The point is that even though this is a GBY, I am certainly going to indirectly use a nominal amount of fossil fuels, natural gas, and electricity. I did not call this year "carbon free". I called it self-powered for this reason. Hopefully all this makes sense and sits OK with everyone. 

Tomorrow will be very birding heavy, so hopefully I'll have some good news for you tomorrow evening!


  1. Agree with your assessment about looping, etc. A calendar year vs. a 12 month period is about the only argument I see worth having. And my personal preference is to stick with Calendar years. I see that some Green Big Day/Month/Year/City/County/State/Park/Creek bed/Drive-in Theatre/etc. participants actually scout birds by car occasionally and then cycle back to that location to view them carbon free. I find this peculiar and somehow contrary to the spirit of Big Green Counts. Don't get me wrong, I applaud ALL birding. But if it doesn't quack Green, then it probably ain't Green.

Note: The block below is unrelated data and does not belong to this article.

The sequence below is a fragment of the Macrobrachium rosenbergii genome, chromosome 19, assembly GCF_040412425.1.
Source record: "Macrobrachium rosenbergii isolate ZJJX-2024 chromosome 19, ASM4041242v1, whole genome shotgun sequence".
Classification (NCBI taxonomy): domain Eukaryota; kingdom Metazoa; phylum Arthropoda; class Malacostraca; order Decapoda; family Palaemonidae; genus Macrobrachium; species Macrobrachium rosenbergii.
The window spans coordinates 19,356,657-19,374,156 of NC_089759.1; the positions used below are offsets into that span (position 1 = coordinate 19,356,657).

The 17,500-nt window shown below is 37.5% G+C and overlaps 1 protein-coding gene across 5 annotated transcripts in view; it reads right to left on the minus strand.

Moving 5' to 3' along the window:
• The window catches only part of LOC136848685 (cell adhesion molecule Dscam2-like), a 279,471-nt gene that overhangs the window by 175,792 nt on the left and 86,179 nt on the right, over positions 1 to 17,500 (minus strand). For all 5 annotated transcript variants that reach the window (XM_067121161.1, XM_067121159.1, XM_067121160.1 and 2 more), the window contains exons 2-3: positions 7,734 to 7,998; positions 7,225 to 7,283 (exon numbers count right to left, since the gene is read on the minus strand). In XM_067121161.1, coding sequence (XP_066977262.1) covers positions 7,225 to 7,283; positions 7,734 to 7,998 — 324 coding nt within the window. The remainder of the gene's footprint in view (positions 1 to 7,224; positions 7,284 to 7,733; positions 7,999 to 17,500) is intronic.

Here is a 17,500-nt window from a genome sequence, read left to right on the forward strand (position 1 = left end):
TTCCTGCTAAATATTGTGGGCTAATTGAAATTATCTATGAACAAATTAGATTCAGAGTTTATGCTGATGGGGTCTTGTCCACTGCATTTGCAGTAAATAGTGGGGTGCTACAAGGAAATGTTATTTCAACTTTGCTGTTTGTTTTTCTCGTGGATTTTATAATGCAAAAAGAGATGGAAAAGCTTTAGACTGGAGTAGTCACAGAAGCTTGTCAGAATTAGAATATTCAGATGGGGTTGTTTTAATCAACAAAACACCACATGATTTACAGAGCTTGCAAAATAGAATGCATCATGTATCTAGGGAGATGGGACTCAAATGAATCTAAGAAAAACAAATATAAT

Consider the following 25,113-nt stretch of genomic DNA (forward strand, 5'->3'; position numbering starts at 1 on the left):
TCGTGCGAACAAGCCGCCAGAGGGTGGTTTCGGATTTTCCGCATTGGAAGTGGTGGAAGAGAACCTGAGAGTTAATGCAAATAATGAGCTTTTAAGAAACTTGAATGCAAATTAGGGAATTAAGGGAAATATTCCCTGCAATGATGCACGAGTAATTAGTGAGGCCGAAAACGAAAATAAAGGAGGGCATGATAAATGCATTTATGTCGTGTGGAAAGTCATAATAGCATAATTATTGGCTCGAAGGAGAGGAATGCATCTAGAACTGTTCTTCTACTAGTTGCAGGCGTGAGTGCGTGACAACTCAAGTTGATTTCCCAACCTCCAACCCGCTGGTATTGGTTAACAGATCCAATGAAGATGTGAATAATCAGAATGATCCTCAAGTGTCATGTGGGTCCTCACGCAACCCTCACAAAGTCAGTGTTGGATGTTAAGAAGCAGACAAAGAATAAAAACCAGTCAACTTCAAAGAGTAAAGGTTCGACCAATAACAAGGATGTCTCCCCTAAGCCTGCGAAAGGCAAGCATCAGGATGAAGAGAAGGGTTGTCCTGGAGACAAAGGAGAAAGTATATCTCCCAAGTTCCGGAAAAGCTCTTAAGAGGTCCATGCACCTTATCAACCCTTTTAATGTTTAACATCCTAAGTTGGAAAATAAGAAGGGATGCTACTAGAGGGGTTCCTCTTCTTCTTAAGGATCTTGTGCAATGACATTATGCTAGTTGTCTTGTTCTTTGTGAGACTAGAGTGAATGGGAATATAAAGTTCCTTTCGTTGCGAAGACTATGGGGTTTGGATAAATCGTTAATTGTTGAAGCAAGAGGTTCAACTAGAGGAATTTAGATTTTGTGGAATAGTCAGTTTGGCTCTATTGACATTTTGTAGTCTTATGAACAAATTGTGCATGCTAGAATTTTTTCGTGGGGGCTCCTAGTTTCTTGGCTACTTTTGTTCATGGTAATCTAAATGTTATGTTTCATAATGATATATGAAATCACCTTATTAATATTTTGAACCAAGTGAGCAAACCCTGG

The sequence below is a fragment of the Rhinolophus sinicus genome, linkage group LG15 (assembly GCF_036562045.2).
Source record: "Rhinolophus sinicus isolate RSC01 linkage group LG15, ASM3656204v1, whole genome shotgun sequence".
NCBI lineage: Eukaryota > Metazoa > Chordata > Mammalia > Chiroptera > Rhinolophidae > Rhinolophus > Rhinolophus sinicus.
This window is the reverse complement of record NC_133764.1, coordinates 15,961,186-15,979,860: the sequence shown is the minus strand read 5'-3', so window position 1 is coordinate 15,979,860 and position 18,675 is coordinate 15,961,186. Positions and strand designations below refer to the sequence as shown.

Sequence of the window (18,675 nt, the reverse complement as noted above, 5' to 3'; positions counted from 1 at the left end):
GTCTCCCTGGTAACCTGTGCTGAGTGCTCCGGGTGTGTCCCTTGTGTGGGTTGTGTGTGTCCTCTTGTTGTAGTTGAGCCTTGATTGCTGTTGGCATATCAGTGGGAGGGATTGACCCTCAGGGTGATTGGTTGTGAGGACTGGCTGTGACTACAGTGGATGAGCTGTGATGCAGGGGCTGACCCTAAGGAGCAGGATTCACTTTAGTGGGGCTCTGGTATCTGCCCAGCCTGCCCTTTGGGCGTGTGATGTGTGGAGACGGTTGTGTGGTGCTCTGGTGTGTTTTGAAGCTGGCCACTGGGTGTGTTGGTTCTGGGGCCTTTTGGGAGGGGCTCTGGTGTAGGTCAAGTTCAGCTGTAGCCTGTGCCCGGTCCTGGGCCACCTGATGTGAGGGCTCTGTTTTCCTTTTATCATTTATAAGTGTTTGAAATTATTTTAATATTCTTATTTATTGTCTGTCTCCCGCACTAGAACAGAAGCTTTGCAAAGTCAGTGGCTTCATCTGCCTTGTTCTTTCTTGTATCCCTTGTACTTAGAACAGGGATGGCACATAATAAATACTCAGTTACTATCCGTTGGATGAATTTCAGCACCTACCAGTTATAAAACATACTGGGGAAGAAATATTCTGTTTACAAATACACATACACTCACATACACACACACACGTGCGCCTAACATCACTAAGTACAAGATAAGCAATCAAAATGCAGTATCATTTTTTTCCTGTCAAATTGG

The Feral Birder

  2. I really like the name Green Big Year and not for example "Greenest Big Year Ever"...there's an infinite way to split hairs about how "green" a ride should be. Can you imagine trying to limit yourself to the greenest of calories? I can only assume some of the remote places you ride through don't have the most sustainable food choices available.

  3. Thank you for thinking of us in Montréal! ;)